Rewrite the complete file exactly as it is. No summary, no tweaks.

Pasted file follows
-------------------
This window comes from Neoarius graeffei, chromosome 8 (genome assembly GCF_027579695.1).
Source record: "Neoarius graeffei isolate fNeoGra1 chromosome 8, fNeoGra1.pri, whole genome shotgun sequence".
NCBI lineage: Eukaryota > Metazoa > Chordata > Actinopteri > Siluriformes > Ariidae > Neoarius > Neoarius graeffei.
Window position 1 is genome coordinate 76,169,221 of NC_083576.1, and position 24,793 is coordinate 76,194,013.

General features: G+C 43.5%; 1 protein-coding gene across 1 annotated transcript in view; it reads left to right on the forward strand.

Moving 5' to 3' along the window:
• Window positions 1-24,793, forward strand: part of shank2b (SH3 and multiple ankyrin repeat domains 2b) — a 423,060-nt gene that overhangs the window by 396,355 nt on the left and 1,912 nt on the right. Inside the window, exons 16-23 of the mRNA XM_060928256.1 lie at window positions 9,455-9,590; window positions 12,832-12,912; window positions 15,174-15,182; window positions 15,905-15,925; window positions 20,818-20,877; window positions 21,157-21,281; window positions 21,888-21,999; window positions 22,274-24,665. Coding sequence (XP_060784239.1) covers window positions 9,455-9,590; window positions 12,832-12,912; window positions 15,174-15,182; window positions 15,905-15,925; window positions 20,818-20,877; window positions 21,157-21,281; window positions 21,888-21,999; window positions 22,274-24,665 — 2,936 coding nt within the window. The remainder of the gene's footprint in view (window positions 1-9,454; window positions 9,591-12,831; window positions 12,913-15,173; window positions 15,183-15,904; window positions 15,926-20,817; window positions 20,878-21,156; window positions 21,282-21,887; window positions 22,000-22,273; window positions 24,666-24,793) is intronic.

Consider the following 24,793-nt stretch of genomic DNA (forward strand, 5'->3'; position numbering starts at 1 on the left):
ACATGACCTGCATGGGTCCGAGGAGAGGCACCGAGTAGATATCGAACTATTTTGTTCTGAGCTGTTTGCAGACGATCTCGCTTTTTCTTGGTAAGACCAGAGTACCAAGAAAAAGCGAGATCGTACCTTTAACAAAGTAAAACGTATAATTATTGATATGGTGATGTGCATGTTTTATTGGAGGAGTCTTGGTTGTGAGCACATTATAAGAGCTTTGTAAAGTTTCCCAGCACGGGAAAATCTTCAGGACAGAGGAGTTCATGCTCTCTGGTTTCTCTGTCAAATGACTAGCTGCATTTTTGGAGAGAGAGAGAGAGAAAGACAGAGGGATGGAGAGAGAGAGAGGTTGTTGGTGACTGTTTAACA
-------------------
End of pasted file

This window comes from Neoarius graeffei, chromosome 8 (genome assembly GCF_027579695.1).
Source record: "Neoarius graeffei isolate fNeoGra1 chromosome 8, fNeoGra1.pri, whole genome shotgun sequence".
NCBI lineage: Eukaryota > Metazoa > Chordata > Actinopteri > Siluriformes > Ariidae > Neoarius > Neoarius graeffei.
Window position 1 is genome coordinate 76,169,221 of NC_083576.1, and position 24,793 is coordinate 76,194,013.

General features: G+C 43.5%; 1 protein-coding gene across 1 annotated transcript in view; it reads left to right on the forward strand.

Moving 5' to 3' along the window:
• Window positions 1-24,793, forward strand: part of shank2b (SH3 and multiple ankyrin repeat domains 2b) — a 423,060-nt gene that overhangs the window by 396,355 nt on the left and 1,912 nt on the right. Inside the window, exons 16-23 of the mRNA XM_060928256.1 lie at window positions 9,455-9,590; window positions 12,832-12,912; window positions 15,174-15,182; window positions 15,905-15,925; window positions 20,818-20,877; window positions 21,157-21,281; window positions 21,888-21,999; window positions 22,274-24,665. Coding sequence (XP_060784239.1) covers window positions 9,455-9,590; window positions 12,832-12,912; window positions 15,174-15,182; window positions 15,905-15,925; window positions 20,818-20,877; window positions 21,157-21,281; window positions 21,888-21,999; window positions 22,274-24,665 — 2,936 coding nt within the window. The remainder of the gene's footprint in view (window positions 1-9,454; window positions 9,591-12,831; window positions 12,913-15,173; window positions 15,183-15,904; window positions 15,926-20,817; window positions 20,878-21,156; window positions 21,282-21,887; window positions 22,000-22,273; window positions 24,666-24,793) is intronic.

Consider the following 24,793-nt stretch of genomic DNA (forward strand, 5'->3'; position numbering starts at 1 on the left):
ACATGACCTGCATGGGTCCGAGGAGAGGCACCGAGTAGATATCGAACTATTTTGTTCTGAGCTGTTTGCAGACGATCTCGCTTTTTCTTGGTAAGACCAGAGTACCAAGAAAAAGCGAGATCGTACCTTTAACAAAGTAAAACGTATAATTATTGATATGGTGATGTGCATGTTTTATTGGAGGAGTCTTGGTTGTGAGCACATTATAAGAGCTTTGTAAAGTTTCCCAGCACGGGAAAATCTTCAGGACAGAGGAGTTCATGCTCTCTGGTTTCTCTGTCAAATGACTAGCTGCATTTTTGGAGAGAGAGAGAGAGAAAGACAGAGGGATGGAGAGAGAGAGAGGTTGTTGGTGACTGTTTAACA